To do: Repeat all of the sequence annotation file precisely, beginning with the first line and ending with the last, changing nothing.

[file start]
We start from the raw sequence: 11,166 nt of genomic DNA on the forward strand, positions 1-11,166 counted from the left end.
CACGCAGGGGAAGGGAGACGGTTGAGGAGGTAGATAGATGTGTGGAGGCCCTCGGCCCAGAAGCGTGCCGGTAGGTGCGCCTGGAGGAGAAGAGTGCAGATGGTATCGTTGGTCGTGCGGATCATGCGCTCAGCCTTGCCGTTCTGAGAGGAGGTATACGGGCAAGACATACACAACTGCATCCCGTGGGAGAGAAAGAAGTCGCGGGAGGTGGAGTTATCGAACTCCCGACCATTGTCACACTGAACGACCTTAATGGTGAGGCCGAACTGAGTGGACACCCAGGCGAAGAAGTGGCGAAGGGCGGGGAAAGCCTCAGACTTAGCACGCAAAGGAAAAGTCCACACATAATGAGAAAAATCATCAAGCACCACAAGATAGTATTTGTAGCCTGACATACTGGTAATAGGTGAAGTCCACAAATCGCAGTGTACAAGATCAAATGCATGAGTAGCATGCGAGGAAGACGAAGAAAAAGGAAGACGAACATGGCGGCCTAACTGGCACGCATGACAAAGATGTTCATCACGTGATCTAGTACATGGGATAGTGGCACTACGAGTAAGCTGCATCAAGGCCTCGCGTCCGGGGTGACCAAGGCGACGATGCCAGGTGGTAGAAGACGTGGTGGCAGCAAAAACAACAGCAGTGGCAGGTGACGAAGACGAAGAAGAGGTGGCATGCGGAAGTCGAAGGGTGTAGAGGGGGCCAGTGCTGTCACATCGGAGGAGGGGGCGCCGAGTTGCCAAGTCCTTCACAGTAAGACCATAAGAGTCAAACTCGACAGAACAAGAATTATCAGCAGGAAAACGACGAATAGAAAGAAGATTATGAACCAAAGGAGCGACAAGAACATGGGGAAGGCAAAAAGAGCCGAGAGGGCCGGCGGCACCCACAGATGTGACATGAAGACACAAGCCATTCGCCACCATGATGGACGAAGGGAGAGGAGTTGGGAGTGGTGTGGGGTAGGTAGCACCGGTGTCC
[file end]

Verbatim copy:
We start from the raw sequence: 11,166 nt of genomic DNA on the forward strand, positions 1-11,166 counted from the left end.
CACGCAGGGGAAGGGAGACGGTTGAGGAGGTAGATAGATGTGTGGAGGCCCTCGGCCCAGAAGCGTGCCGGTAGGTGCGCCTGGAGGAGAAGAGTGCAGATGGTATCGTTGGTCGTGCGGATCATGCGCTCAGCCTTGCCGTTCTGAGAGGAGGTATACGGGCAAGACATACACAACTGCATCCCGTGGGAGAGAAAGAAGTCGCGGGAGGTGGAGTTATCGAACTCCCGACCATTGTCACACTGAACGACCTTAATGGTGAGGCCGAACTGAGTGGACACCCAGGCGAAGAAGTGGCGAAGGGCGGGGAAAGCCTCAGACTTAGCACGCAAAGGAAAAGTCCACACATAATGAGAAAAATCATCAAGCACCACAAGATAGTATTTGTAGCCTGACATACTGGTAATAGGTGAAGTCCACAAATCGCAGTGTACAAGATCAAATGCATGAGTAGCATGCGAGGAAGACGAAGAAAAAGGAAGACGAACATGGCGGCCTAACTGGCACGCATGACAAAGATGTTCATCACGTGATCTAGTACATGGGATAGTGGCACTACGAGTAAGCTGCATCAAGGCCTCGCGTCCGGGGTGACCAAGGCGACGATGCCAGGTGGTAGAAGACGTGGTGGCAGCAAAAACAACAGCAGTGGCAGGTGACGAAGACGAAGAAGAGGTGGCATGCGGAAGTCGAAGGGTGTAGAGGGGGCCAGTGCTGTCACATCGGAGGAGGGGGCGCCGAGTTGCCAAGTCCTTCACAGTAAGACCATAAGAGTCAAACTCGACAGAACAAGAATTATCAGCAGGAAAACGACGAATAGAAAGAAGATTATGAACCAAAGGAGCGACAAGAACATGGGGAAGGCAAAAAGAGCCGAGAGGGCCGGCGGCACCCACAGATGTGACATGAAGACACAAGCCATTCGCCACCATGATGGACGAAGGGAGAGGAGTTGGGAGTGGTGTGGGGTAGGTAGCACCGGTGTCC